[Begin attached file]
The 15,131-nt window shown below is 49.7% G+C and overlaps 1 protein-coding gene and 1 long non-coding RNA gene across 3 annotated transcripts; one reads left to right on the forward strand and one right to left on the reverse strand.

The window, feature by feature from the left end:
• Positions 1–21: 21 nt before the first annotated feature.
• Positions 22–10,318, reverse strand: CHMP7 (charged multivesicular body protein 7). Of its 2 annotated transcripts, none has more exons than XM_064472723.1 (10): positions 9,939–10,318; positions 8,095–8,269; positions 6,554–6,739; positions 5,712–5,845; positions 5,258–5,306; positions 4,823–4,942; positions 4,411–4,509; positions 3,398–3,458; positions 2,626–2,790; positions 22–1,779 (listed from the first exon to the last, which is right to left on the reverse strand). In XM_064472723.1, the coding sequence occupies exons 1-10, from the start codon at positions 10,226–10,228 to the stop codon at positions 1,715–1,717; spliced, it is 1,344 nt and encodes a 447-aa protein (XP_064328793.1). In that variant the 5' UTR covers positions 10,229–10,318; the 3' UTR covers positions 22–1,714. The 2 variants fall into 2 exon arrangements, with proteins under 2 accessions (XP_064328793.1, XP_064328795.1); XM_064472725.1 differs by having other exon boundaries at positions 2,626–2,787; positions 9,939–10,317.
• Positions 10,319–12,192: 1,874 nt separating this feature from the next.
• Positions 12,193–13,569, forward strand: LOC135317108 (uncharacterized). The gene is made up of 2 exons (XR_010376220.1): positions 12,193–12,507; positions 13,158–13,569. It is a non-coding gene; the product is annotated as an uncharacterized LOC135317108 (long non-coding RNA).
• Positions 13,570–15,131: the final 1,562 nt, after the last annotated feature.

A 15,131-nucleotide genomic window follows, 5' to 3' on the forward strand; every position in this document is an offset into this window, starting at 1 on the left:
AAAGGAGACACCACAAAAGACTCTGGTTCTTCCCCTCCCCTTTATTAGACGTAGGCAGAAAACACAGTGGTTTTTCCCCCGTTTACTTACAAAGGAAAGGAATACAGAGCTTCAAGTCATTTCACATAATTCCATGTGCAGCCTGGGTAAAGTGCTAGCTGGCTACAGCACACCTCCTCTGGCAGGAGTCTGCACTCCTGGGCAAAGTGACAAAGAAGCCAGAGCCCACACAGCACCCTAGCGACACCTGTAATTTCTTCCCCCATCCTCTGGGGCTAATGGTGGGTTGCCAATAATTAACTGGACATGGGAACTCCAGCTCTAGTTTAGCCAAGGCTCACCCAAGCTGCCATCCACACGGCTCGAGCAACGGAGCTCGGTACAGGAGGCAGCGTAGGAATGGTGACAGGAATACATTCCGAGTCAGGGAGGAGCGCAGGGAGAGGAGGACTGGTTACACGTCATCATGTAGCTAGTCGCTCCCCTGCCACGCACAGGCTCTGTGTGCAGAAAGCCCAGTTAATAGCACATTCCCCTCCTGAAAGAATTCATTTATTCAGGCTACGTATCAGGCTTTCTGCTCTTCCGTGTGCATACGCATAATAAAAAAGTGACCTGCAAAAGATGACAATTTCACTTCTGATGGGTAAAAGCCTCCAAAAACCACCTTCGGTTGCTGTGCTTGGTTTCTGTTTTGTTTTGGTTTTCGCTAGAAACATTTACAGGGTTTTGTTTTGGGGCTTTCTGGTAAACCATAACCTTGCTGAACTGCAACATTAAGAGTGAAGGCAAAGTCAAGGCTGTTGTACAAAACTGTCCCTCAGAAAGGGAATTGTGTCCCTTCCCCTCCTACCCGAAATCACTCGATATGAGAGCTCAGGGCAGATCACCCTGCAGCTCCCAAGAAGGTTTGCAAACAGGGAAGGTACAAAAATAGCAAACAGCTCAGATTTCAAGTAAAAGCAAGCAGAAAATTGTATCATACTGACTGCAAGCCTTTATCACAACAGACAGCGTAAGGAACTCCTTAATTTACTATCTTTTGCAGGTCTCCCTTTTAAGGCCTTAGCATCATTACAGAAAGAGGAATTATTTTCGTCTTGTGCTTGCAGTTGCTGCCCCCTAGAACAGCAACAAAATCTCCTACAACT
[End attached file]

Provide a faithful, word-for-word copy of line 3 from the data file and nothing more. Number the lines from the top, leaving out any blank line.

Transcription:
• Positions 1–21: 21 nt before the first annotated feature.